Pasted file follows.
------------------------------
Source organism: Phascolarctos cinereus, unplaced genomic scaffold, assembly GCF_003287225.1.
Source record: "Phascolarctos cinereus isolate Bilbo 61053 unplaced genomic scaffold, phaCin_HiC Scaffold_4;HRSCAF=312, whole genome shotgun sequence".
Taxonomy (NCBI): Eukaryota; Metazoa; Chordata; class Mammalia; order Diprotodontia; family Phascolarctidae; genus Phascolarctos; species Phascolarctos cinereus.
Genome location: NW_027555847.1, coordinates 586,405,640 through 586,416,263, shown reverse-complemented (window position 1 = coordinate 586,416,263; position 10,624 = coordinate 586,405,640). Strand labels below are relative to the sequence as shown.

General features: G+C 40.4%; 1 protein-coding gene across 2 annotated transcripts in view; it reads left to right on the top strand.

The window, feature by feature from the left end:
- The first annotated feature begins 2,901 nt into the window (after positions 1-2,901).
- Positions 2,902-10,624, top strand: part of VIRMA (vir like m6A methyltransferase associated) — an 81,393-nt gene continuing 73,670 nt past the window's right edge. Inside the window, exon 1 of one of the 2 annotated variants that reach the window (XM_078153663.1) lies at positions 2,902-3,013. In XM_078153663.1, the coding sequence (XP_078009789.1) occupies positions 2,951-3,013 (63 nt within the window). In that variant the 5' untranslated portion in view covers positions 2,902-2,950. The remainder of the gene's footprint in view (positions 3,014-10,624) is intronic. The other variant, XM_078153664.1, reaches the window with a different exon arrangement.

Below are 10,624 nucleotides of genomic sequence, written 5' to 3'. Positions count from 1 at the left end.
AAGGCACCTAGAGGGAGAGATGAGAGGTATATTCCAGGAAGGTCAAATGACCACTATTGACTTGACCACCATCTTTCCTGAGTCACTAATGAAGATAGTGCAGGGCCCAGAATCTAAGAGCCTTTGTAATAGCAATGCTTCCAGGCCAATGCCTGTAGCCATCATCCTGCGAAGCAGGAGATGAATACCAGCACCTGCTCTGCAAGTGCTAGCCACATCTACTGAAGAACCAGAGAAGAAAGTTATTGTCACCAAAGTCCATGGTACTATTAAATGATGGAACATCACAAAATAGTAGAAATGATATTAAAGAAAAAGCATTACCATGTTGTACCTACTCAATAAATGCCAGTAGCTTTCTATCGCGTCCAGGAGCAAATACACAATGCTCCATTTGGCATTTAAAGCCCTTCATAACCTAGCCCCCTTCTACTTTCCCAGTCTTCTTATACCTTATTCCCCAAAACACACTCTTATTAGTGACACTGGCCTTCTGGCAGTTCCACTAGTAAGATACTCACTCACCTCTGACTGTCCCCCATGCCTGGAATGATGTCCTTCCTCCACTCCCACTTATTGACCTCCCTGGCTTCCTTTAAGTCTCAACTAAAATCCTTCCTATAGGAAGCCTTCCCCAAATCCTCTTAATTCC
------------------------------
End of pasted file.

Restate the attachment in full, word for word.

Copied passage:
Source organism: Phascolarctos cinereus, unplaced genomic scaffold, assembly GCF_003287225.1.
Source record: "Phascolarctos cinereus isolate Bilbo 61053 unplaced genomic scaffold, phaCin_HiC Scaffold_4;HRSCAF=312, whole genome shotgun sequence".
Taxonomy (NCBI): Eukaryota; Metazoa; Chordata; class Mammalia; order Diprotodontia; family Phascolarctidae; genus Phascolarctos; species Phascolarctos cinereus.
Genome location: NW_027555847.1, coordinates 586,405,640 through 586,416,263, shown reverse-complemented (window position 1 = coordinate 586,416,263; position 10,624 = coordinate 586,405,640). Strand labels below are relative to the sequence as shown.

General features: G+C 40.4%; 1 protein-coding gene across 2 annotated transcripts in view; it reads left to right on the top strand.

The window, feature by feature from the left end:
- The first annotated feature begins 2,901 nt into the window (after positions 1-2,901).
- Positions 2,902-10,624, top strand: part of VIRMA (vir like m6A methyltransferase associated) — an 81,393-nt gene continuing 73,670 nt past the window's right edge. Inside the window, exon 1 of one of the 2 annotated variants that reach the window (XM_078153663.1) lies at positions 2,902-3,013. In XM_078153663.1, the coding sequence (XP_078009789.1) occupies positions 2,951-3,013 (63 nt within the window). In that variant the 5' untranslated portion in view covers positions 2,902-2,950. The remainder of the gene's footprint in view (positions 3,014-10,624) is intronic. The other variant, XM_078153664.1, reaches the window with a different exon arrangement.

Below are 10,624 nucleotides of genomic sequence, written 5' to 3'. Positions count from 1 at the left end.
AAGGCACCTAGAGGGAGAGATGAGAGGTATATTCCAGGAAGGTCAAATGACCACTATTGACTTGACCACCATCTTTCCTGAGTCACTAATGAAGATAGTGCAGGGCCCAGAATCTAAGAGCCTTTGTAATAGCAATGCTTCCAGGCCAATGCCTGTAGCCATCATCCTGCGAAGCAGGAGATGAATACCAGCACCTGCTCTGCAAGTGCTAGCCACATCTACTGAAGAACCAGAGAAGAAAGTTATTGTCACCAAAGTCCATGGTACTATTAAATGATGGAACATCACAAAATAGTAGAAATGATATTAAAGAAAAAGCATTACCATGTTGTACCTACTCAATAAATGCCAGTAGCTTTCTATCGCGTCCAGGAGCAAATACACAATGCTCCATTTGGCATTTAAAGCCCTTCATAACCTAGCCCCCTTCTACTTTCCCAGTCTTCTTATACCTTATTCCCCAAAACACACTCTTATTAGTGACACTGGCCTTCTGGCAGTTCCACTAGTAAGATACTCACTCACCTCTGACTGTCCCCCATGCCTGGAATGATGTCCTTCCTCCACTCCCACTTATTGACCTCCCTGGCTTCCTTTAAGTCTCAACTAAAATCCTTCCTATAGGAAGCCTTCCCCAAATCCTCTTAATTCC